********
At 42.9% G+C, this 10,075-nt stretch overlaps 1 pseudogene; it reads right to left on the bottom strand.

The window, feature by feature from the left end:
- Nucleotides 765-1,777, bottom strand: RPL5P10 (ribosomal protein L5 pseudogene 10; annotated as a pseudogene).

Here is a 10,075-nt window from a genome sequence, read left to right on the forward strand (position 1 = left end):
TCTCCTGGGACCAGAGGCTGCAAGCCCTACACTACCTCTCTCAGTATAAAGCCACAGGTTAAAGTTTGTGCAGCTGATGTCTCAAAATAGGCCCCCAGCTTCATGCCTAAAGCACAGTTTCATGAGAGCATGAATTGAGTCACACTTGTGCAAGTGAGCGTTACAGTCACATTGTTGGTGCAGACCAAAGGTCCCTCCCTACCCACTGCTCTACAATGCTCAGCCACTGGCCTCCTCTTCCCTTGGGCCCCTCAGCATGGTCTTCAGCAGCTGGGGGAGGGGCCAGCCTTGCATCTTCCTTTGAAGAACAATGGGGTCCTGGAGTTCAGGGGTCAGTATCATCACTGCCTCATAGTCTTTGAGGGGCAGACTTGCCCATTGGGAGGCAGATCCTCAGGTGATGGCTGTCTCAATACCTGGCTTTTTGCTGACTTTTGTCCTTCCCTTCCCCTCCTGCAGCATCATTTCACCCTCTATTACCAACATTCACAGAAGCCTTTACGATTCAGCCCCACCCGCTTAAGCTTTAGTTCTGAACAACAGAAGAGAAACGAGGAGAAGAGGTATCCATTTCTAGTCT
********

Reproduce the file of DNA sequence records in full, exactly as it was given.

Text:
At 42.9% G+C, this 10,075-nt stretch overlaps 1 pseudogene; it reads right to left on the bottom strand.

The window, feature by feature from the left end:
- Nucleotides 765-1,777, bottom strand: RPL5P10 (ribosomal protein L5 pseudogene 10; annotated as a pseudogene).

Here is a 10,075-nt window from a genome sequence, read left to right on the forward strand (position 1 = left end):
TCTCCTGGGACCAGAGGCTGCAAGCCCTACACTACCTCTCTCAGTATAAAGCCACAGGTTAAAGTTTGTGCAGCTGATGTCTCAAAATAGGCCCCCAGCTTCATGCCTAAAGCACAGTTTCATGAGAGCATGAATTGAGTCACACTTGTGCAAGTGAGCGTTACAGTCACATTGTTGGTGCAGACCAAAGGTCCCTCCCTACCCACTGCTCTACAATGCTCAGCCACTGGCCTCCTCTTCCCTTGGGCCCCTCAGCATGGTCTTCAGCAGCTGGGGGAGGGGCCAGCCTTGCATCTTCCTTTGAAGAACAATGGGGTCCTGGAGTTCAGGGGTCAGTATCATCACTGCCTCATAGTCTTTGAGGGGCAGACTTGCCCATTGGGAGGCAGATCCTCAGGTGATGGCTGTCTCAATACCTGGCTTTTTGCTGACTTTTGTCCTTCCCTTCCCCTCCTGCAGCATCATTTCACCCTCTATTACCAACATTCACAGAAGCCTTTACGATTCAGCCCCACCCGCTTAAGCTTTAGTTCTGAACAACAGAAGAGAAACGAGGAGAAGAGGTATCCATTTCTAGTCT